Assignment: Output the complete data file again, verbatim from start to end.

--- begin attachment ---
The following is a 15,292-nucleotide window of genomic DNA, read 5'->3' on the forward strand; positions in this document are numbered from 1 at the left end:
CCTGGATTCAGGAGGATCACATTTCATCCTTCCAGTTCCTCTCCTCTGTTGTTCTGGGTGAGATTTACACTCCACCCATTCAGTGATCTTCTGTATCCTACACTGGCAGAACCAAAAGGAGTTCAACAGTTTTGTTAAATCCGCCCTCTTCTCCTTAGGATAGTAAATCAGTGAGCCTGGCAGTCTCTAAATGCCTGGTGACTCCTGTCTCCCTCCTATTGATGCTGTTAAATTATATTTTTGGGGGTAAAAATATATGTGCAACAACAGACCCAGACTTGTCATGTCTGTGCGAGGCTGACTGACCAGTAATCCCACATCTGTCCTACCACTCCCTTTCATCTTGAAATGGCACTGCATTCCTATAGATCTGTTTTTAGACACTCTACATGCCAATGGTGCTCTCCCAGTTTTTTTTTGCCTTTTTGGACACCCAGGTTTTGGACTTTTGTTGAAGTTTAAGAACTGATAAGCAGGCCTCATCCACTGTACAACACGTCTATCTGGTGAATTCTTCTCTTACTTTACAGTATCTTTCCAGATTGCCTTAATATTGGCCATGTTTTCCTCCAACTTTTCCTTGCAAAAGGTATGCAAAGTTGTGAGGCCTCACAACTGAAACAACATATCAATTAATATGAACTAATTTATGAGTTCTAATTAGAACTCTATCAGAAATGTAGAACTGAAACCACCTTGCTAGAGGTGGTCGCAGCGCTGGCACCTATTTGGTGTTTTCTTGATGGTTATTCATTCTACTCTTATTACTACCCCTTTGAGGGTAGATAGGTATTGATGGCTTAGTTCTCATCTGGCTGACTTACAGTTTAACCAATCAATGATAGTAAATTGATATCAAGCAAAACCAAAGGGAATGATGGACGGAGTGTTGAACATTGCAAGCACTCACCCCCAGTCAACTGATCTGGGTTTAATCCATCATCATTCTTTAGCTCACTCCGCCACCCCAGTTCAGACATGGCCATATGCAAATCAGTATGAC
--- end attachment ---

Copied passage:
The following is a 15,292-nucleotide window of genomic DNA, read 5'->3' on the forward strand; positions in this document are numbered from 1 at the left end:
CCTGGATTCAGGAGGATCACATTTCATCCTTCCAGTTCCTCTCCTCTGTTGTTCTGGGTGAGATTTACACTCCACCCATTCAGTGATCTTCTGTATCCTACACTGGCAGAACCAAAAGGAGTTCAACAGTTTTGTTAAATCCGCCCTCTTCTCCTTAGGATAGTAAATCAGTGAGCCTGGCAGTCTCTAAATGCCTGGTGACTCCTGTCTCCCTCCTATTGATGCTGTTAAATTATATTTTTGGGGGTAAAAATATATGTGCAACAACAGACCCAGACTTGTCATGTCTGTGCGAGGCTGACTGACCAGTAATCCCACATCTGTCCTACCACTCCCTTTCATCTTGAAATGGCACTGCATTCCTATAGATCTGTTTTTAGACACTCTACATGCCAATGGTGCTCTCCCAGTTTTTTTTTGCCTTTTTGGACACCCAGGTTTTGGACTTTTGTTGAAGTTTAAGAACTGATAAGCAGGCCTCATCCACTGTACAACACGTCTATCTGGTGAATTCTTCTCTTACTTTACAGTATCTTTCCAGATTGCCTTAATATTGGCCATGTTTTCCTCCAACTTTTCCTTGCAAAAGGTATGCAAAGTTGTGAGGCCTCACAACTGAAACAACATATCAATTAATATGAACTAATTTATGAGTTCTAATTAGAACTCTATCAGAAATGTAGAACTGAAACCACCTTGCTAGAGGTGGTCGCAGCGCTGGCACCTATTTGGTGTTTTCTTGATGGTTATTCATTCTACTCTTATTACTACCCCTTTGAGGGTAGATAGGTATTGATGGCTTAGTTCTCATCTGGCTGACTTACAGTTTAACCAATCAATGATAGTAAATTGATATCAAGCAAAACCAAAGGGAATGATGGACGGAGTGTTGAACATTGCAAGCACTCACCCCCAGTCAACTGATCTGGGTTTAATCCATCATCATTCTTTAGCTCACTCCGCCACCCCAGTTCAGACATGGCCATATGCAAATCAGTATGAC